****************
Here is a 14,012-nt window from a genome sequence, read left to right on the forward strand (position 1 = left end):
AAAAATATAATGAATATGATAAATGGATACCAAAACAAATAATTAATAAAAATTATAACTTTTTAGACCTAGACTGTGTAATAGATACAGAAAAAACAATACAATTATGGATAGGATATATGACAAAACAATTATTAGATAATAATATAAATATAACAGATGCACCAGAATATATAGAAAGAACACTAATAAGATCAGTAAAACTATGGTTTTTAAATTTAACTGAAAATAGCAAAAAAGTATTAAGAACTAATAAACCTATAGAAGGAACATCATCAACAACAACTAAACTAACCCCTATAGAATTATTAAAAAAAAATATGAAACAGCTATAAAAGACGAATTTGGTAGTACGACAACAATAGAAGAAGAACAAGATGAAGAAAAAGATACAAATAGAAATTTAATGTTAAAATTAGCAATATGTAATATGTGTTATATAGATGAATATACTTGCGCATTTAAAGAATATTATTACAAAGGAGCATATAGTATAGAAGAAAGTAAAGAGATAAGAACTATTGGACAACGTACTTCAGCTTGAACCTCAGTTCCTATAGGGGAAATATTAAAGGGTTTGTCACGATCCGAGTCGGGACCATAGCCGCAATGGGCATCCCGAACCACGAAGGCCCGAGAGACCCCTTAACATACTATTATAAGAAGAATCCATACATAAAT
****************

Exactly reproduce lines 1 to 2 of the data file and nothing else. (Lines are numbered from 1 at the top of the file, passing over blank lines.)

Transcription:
Here is a 14,012-nt window from a genome sequence, read left to right on the forward strand (position 1 = left end):
AAAAATATAATGAATATGATAAATGGATACCAAAACAAATAATTAATAAAAATTATAACTTTTTAGACCTAGACTGTGTAATAGATACAGAAAAAACAATACAATTATGGATAGGATATATGACAAAACAATTATTAGATAATAATATAAATATAACAGATGCACCAGAATATATAGAAAGAACACTAATAAGATCAGTAAAACTATGGTTTTTAAATTTAACTGAAAATAGCAAAAAAGTATTAAGAACTAATAAACCTATAGAAGGAACATCATCAACAACAACTAAACTAACCCCTATAGAATTATTAAAAAAAAATATGAAACAGCTATAAAAGACGAATTTGGTAGTACGACAACAATAGAAGAAGAACAAGATGAAGAAAAAGATACAAATAGAAATTTAATGTTAAAATTAGCAATATGTAATATGTGTTATATAGATGAATATACTTGCGCATTTAAAGAATATTATTACAAAGGAGCATATAGTATAGAAGAAAGTAAAGAGATAAGAACTATTGGACAACGTACTTCAGCTTGAACCTCAGTTCCTATAGGGGAAATATTAAAGGGTTTGTCACGATCCGAGTCGGGACCATAGCCGCAATGGGCATCCCGAACCACGAAGGCCCGAGAGACCCCTTAACATACTATTATAAGAAGAATCCATACATAAAT